I hope that this short reminder has instilled fear within us, and reminded us on the importance of abstaining from being arrogant Muslims. Many of us have and can fall short on this aspect, and the way to cure it is through worship of Allah swt, humbleness, piety and gratitude. We must reflect upon our weaknesses and deficiencies, and realise the Greatness of our creator. We mustn’t look down upon others, keeping in mind that they could be better and more beloved in the sight of Allah than us.

Making time for the Quran

The Quran should be in our lives on a daily basis, we should always try to take time out on our days to focus on reading and reciting the Quran. It is also very important for us to understand what we are reading, because sometimes you find people saying, “I’ve finished the Quran” or, “I know everything that is in the Quran” and so on, but you don’t see beauty of the Quran reflected on their behavior.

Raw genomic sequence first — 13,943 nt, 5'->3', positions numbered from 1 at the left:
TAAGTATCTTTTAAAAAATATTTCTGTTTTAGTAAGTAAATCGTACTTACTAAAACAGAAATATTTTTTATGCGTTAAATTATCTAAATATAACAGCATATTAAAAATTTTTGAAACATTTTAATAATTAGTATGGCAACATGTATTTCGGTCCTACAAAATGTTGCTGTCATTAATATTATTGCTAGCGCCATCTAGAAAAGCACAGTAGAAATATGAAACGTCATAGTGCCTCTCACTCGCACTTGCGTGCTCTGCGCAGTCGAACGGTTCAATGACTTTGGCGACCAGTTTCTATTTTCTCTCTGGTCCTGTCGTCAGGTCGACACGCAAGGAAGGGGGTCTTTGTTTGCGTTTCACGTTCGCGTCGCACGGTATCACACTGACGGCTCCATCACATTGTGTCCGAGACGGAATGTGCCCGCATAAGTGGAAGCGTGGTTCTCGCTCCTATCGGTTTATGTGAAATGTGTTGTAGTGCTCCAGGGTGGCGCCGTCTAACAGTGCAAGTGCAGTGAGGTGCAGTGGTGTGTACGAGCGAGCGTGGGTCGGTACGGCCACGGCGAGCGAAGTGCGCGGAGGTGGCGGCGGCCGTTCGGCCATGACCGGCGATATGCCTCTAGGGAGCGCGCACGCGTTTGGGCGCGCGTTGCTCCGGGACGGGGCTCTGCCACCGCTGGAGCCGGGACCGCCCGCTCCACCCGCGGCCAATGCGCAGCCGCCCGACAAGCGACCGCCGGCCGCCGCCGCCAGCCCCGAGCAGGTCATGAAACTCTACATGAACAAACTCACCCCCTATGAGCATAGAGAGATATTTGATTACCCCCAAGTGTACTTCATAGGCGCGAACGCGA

Ma shaa Allah, it’s amazing to be Hafiz, but if you’re not following what you’re reading, or abiding by the rules that Allah (SWT) has set, then it’s truly your loss. It seems as though people sometimes say it to show off, or make you feel like they’re better than you, the actions of some people are shocking. Their behavior completely contradicts the Quran.
It is so easy for the Quran to get neglected during the time in which we are living in, with phones, video games, TV, iPhone, iPad, iPod…you name it! But SubhanAllah, we have to stop and think about what we are doing here, why Allah has placed us on this earth, and how we can get to Jannah.
I highly recommend having some sort of schedule/time table, so that you can organize your day and not forget to pick that Quran up! After some time, it will become a daily habit to pick up the book of Allah, by His will, you will be reading and reciting it all the time. It really helps us connect with Allah (SWT), and understand our purpose.
Everyone’s goal is to get to Jannah in shaa Allah, and the Quran is a must for that to happen, without it we wouldn’t know what’s halal what’s haram, what we can and cannot do, how to behave and not to behave..the list goes on!